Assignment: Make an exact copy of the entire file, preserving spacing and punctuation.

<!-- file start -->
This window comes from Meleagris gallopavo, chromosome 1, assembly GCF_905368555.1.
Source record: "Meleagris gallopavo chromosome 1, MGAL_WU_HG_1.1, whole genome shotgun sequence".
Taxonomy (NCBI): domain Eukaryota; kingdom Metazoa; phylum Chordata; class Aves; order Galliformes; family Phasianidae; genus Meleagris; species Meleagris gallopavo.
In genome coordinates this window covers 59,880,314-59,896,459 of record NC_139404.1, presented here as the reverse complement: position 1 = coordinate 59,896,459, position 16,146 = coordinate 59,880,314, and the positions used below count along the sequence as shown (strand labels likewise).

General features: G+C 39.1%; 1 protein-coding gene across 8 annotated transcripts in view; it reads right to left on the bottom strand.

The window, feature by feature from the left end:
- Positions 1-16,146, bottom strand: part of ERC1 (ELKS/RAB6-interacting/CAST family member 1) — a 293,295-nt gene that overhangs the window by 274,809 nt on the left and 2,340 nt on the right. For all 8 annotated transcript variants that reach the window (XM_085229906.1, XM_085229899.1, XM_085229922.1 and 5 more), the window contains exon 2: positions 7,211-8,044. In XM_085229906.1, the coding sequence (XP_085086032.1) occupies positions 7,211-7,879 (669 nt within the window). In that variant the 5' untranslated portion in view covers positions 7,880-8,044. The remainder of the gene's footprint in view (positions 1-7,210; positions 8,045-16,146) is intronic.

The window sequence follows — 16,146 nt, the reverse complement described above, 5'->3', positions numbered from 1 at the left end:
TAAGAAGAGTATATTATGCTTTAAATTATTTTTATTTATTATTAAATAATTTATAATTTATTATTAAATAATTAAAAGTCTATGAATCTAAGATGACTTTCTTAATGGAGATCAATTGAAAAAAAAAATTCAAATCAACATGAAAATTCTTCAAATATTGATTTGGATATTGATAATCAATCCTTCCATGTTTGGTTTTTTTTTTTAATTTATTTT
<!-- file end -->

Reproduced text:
This window comes from Meleagris gallopavo, chromosome 1, assembly GCF_905368555.1.
Source record: "Meleagris gallopavo chromosome 1, MGAL_WU_HG_1.1, whole genome shotgun sequence".
Taxonomy (NCBI): domain Eukaryota; kingdom Metazoa; phylum Chordata; class Aves; order Galliformes; family Phasianidae; genus Meleagris; species Meleagris gallopavo.
In genome coordinates this window covers 59,880,314-59,896,459 of record NC_139404.1, presented here as the reverse complement: position 1 = coordinate 59,896,459, position 16,146 = coordinate 59,880,314, and the positions used below count along the sequence as shown (strand labels likewise).

General features: G+C 39.1%; 1 protein-coding gene across 8 annotated transcripts in view; it reads right to left on the bottom strand.

The window, feature by feature from the left end:
- Positions 1-16,146, bottom strand: part of ERC1 (ELKS/RAB6-interacting/CAST family member 1) — a 293,295-nt gene that overhangs the window by 274,809 nt on the left and 2,340 nt on the right. For all 8 annotated transcript variants that reach the window (XM_085229906.1, XM_085229899.1, XM_085229922.1 and 5 more), the window contains exon 2: positions 7,211-8,044. In XM_085229906.1, the coding sequence (XP_085086032.1) occupies positions 7,211-7,879 (669 nt within the window). In that variant the 5' untranslated portion in view covers positions 7,880-8,044. The remainder of the gene's footprint in view (positions 1-7,210; positions 8,045-16,146) is intronic.

The window sequence follows — 16,146 nt, the reverse complement described above, 5'->3', positions numbered from 1 at the left end:
TAAGAAGAGTATATTATGCTTTAAATTATTTTTATTTATTATTAAATAATTTATAATTTATTATTAAATAATTAAAAGTCTATGAATCTAAGATGACTTTCTTAATGGAGATCAATTGAAAAAAAAAATTCAAATCAACATGAAAATTCTTCAAATATTGATTTGGATATTGATAATCAATCCTTCCATGTTTGGTTTTTTTTTTTAATTTATTTT